I searched briefly for a discussion of Mormonism and capitalism but was thwarted. For example, this article in The Economist (and the underlying article in GQ) treats the issue in terms of racehorse politics. A much better article in Rolling Stone by Matt Taibbi examines the specific style of vulture capitalism used by Romney and Bain Capital to extract fortunes from ailing and vulnerable companies without the intention of bothering to return value of any kind. (If that happened in a couple instances where merged companies were strengthened, that was purely incidental to the larger purpose of enriching Bain Capital.) So let me repeat from the quote above: “Success in material terms became, under Protestantism, a sign of spiritual prowess, the reward of God to his faithful.” The manner in which material success is achieved is irrelevant, be it growing a business, exploiting labor (often foreign), preying on entities of all kinds, manipulating tax codes and loopholes, or as Taibbi shows, creating a novel form of usury using others’ credit. In a topsy-turvy rationalization, the bottom line justifies Romney’s irresponsibility, and he meanwhile claims to be a success at business and a potent candidate for the presidency. Indeed, in his formulation, his salvific entry into heaven as reward for a righteous life of material success will be predated and prepared by his election to the presidency and validation by a electorate conditioned to believe, like he does, that personal salvation equals bank.

Whether Obama is any different or better is difficult to assess, since his presidency has been marred by preoccupations with reinforcing the outrages of the financial industry that nearly wrecked everything just prior to his taking office. He has been carrying water for the financial elite for four years, and if he has any concern for the citizenry, the commonweal, and America (a nebulous concept that), I find it impossible to divine amidst all the rollbacks of civil liberties and consolidation of presidential power that makes his predecessors’ attempts to establish the imperial presidency look a little timid.

I often say to others that the hardest thing in life is building and maintaining good character. My full meaning never registers on anyone, as good character is not comprised of an agreed-upon set of characteristics beyond the usual (mistaken) fame, fortune, and influence. Considering the general difficulty of developing good character and myriad temptations away from it, one might expect a philosophical people to establish the issue as a central part of being, of leading a good life, righteous or not. But of course, we’re no longer a philosophical people, if ever we were. And if Americans do have a philosophy or secular religion, it is the unexamined, unchecked pursuit of the American Dream — which relates to American exceptionalism — in all its vulgarity. Foreigners can see it clearly; we inside the bubble typically cannot.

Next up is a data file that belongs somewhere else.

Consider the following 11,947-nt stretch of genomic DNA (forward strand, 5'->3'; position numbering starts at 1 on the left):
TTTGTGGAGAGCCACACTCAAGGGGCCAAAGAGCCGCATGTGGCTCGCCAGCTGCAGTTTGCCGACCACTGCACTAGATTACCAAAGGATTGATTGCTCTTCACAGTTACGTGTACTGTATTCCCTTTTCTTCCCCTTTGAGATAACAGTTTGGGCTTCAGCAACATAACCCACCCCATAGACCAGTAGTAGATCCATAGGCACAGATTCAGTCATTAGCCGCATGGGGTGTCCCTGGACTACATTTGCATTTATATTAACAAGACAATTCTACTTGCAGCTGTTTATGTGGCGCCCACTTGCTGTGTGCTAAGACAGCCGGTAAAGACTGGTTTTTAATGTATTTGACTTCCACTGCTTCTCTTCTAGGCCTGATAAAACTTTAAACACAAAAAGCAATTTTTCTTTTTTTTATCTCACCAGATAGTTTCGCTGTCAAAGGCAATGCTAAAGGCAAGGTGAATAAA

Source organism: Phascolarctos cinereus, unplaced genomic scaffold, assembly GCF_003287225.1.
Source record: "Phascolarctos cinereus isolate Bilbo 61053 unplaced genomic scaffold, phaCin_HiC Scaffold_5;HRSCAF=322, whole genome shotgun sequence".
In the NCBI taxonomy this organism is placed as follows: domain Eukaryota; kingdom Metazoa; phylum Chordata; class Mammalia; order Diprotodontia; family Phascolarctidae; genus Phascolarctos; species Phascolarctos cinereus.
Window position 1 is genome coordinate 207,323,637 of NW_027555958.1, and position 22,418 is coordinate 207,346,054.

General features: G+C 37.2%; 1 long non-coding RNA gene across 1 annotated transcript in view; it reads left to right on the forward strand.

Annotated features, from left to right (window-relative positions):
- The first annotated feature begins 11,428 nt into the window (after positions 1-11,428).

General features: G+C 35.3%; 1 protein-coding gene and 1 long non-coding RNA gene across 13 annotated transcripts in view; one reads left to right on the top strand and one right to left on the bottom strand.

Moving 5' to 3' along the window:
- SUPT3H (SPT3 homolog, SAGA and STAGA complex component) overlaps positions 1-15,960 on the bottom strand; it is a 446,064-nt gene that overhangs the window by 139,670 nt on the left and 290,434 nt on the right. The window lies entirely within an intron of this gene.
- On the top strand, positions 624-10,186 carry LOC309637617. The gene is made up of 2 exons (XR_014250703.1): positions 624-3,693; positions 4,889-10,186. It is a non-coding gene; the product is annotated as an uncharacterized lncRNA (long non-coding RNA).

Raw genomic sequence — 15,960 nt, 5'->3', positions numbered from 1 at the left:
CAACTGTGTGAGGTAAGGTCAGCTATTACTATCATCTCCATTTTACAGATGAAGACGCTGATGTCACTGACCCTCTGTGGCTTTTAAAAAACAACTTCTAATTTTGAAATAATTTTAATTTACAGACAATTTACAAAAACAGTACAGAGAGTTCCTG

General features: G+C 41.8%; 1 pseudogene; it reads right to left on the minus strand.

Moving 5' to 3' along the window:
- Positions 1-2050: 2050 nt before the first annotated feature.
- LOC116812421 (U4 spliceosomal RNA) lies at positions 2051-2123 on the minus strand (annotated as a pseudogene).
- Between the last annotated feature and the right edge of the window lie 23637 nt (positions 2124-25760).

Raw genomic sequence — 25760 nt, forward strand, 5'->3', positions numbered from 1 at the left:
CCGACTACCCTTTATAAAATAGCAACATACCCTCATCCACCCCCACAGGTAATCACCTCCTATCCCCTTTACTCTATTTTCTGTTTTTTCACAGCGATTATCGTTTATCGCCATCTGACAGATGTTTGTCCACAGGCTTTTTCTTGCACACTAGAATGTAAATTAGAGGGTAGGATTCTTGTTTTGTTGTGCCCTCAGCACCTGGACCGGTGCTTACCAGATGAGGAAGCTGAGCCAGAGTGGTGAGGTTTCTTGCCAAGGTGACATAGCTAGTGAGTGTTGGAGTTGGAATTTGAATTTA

Another thing I often say to others, which also fails to register, is that perhaps the worst thing that can happen to a person, short of loss of life, limb, or health, is to achieve success. It tends to ruin ordinary people, who inevitably begin believing their own hype and end up with distorted character, some more badly distorted than others. Just about any politician is a case in point. They’re all rich, famous, influential people (a requirement of office) who have others cozying up for favors and preferential treatment or just to bask in glorified association with supposedly great men and women. The hype and adoration (even though they are also reviled and attacked, sometimes viciously) scarcely lets up — at least until they leave office and influence wanes. (I’m not sure who’s more pathetic, the two former Bush presidents, who have retreated into retirement obscurity, or Clinton, who continues to seek the spotlight and adulation of crowds.) Romney is hardly alone in not getting that those things that make him an ostensible success are the very things that have distorted his character beyond human recognition. Ancient wisdom observes such distortions at Matthew 19:24, among other places: “… it is easier for a camel to go through the eye of a needle than for a rich man to enter the kingdom of God.” Regrettably, we ignore the obvious proscription against self-enrichment, or perhaps we’re just too stupid to interpret the text anymore.